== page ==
Psychologies of Putin and USA · 14 August 2012
Vladimir Putin as an individual and the USA as a country have a lot in common – although they would both hate the comparison. Both Putin and the US are very fearful of the changing world around them. They do not fully understand it and have the same basic – and all too human —reaction to the feeling that they are facing reduced ability to influence, if not control, events.
In this sense, countries are like individuals when it comes to power; it is addictive and no individual or country wants to give it up or see it reduced.
Putin and the USA see themselves as bulwarks against anarchy and injustice in Russia and the World; and to a certain degree both are right. For several years after his election as president of Russia in 2000 Putin was – on balance – an anchor of stability for Russia, and for much of the post-Second World War period the US was – again, on balance – the mainstay of a more stable and better world.
These achievements, and the resulting accolades of others, have contributed to both Putin and the USA feeling “indispensible” for the future well-being of, respectively, Russia and the World.
Time is also a factor here. The longer an individual or a country has power, the harder it is to cede.
The second chapter of my book, “Dictatorial CEOs & their Lieutenants – Inside the Executive Suites of Napoleon, Stalin, Ataturk, Mussolini, Hitler and Mao”, is entitled “The Power Personality” and has sections on self-belief, passion and focus, and will-power. I think that these categories can be used to examine countries as well as individuals.
Vladimir Frolov, a former Russian Government insider and now head of a PR company, recently wrote in a Moscow Times article that Putin is “quite sincere” when he emphasizes “the importance of continuity of government as a prerequisite for development” and sees his “job swap with Dmitry Medvedev as an efficient way of combining change with continuity”:
“He honestly thinks he is acting in the nation’s best interests and that nobody else has a better plan. Maintaining the continuity of his rule is the best long-term strategy for Russia. A change of regime means upheaval and would be bad for the country. Therefore, those who advocate a Russia without Putin are Russia’s enemies, and their coming to power should be prevented.”
An article by Condoleezza Rice, published in the Financial Times on July 26, 2012, seems to nicely summarize the basic US attitude. She wrote that:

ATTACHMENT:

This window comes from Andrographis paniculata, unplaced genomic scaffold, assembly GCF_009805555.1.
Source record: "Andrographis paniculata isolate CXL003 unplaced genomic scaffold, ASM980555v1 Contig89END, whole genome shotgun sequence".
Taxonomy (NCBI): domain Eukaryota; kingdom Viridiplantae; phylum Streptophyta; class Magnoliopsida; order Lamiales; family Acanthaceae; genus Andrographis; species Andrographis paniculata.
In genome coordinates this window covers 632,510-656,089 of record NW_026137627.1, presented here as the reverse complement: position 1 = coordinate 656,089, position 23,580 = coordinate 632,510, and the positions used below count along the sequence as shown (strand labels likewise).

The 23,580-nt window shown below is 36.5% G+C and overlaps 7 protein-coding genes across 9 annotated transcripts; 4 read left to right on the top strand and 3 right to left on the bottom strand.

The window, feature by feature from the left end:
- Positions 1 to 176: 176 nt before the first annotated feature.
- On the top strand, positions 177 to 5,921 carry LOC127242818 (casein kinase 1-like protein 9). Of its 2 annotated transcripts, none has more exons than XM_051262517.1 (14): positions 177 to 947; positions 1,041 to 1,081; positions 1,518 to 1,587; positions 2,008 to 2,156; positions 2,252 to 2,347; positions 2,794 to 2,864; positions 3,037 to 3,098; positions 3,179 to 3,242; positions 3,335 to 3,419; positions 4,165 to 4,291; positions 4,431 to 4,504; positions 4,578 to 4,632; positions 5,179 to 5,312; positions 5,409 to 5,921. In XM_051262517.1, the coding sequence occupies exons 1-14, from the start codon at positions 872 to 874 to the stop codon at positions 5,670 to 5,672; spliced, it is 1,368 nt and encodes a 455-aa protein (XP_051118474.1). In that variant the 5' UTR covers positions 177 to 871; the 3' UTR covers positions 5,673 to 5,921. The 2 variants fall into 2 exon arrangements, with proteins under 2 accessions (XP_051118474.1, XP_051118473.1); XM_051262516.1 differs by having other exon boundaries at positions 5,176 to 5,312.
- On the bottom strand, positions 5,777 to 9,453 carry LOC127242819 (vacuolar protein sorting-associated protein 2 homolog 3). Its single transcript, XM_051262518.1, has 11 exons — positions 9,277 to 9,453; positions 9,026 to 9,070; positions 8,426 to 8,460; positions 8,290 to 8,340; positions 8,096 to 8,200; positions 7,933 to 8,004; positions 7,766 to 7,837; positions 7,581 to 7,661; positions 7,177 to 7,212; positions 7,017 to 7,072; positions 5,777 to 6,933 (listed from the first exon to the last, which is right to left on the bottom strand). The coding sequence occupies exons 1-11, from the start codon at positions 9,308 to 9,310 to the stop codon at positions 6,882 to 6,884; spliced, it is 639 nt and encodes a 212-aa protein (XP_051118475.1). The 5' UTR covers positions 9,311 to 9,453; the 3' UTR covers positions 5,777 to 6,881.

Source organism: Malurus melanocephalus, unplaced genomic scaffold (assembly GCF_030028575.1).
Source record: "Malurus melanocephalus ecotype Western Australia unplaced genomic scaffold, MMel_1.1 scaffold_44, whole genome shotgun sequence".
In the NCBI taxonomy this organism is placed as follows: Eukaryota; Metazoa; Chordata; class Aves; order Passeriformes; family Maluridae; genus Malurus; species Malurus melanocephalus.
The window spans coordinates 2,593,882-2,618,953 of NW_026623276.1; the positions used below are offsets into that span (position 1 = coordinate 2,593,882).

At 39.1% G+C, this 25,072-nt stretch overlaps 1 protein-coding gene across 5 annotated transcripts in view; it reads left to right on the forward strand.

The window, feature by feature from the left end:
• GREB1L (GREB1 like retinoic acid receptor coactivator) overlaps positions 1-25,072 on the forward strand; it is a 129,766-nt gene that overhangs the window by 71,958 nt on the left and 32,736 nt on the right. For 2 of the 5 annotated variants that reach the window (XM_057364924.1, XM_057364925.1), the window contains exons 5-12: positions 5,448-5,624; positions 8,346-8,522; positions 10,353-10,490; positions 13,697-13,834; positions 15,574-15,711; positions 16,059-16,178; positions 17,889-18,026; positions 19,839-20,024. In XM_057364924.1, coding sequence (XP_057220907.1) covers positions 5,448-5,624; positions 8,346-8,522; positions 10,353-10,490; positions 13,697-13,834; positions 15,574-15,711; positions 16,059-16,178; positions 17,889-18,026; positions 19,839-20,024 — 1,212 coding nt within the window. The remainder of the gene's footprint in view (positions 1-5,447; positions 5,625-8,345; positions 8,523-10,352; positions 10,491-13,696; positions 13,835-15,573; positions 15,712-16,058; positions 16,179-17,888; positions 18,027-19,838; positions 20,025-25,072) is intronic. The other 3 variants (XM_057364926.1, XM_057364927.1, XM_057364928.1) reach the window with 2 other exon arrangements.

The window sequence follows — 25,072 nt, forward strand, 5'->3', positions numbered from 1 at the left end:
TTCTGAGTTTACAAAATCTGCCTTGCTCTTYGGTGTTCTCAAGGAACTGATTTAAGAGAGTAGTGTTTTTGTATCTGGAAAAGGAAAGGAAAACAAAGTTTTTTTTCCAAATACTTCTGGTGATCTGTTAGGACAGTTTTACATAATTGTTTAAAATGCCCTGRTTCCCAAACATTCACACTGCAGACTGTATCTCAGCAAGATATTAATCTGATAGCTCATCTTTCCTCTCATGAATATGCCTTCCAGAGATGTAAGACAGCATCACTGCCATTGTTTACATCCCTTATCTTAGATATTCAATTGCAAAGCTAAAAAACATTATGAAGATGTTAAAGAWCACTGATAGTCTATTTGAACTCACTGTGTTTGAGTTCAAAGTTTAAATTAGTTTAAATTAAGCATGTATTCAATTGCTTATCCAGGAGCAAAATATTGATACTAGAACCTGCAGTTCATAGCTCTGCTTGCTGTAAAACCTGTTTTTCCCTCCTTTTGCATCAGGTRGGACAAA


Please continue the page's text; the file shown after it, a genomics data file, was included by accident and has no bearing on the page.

“American pre-eminence safeguards rather than impedes global progress. … The US is not just any other country: we are exceptional in the clarity of our conviction …. and in our willingness to act on those beliefs. Failure to do so would leave a vacuum, likely filled by those who will not champion a balance of power that favours freedom. That would be a tragedy for American interests and values and those who share them.”
In many ways, there is little difference in the basic attitudes of Putin and the US.
No matter how much Putin and the US may wish for a better Russia and a better World, their fears are blinding them to the obvious: that their self-belief and intransigence is likely to eventually promote, rather than reduce, what they most fear. That is – uncertainty and instability!
Unless pushed into an absolute corner, neither Russia’s domestic protesters nor country regimes, such as China, are interested in a “death struggle” with Putin or the USA. Both are trying to achieve recognition of what, they believe, are their legitimate aspirations which have been boosted by their economic success. And, this means greater control over their own lives and environment.
The new claimants for political power in Russia and the World are not totally united, and in some cases are even fearful of each other. This opens the possibility for both Putin and the US to engage in certain “divide and rule” tactics.
Both there are other reasons for much of the support that Putin and the US still enjoy.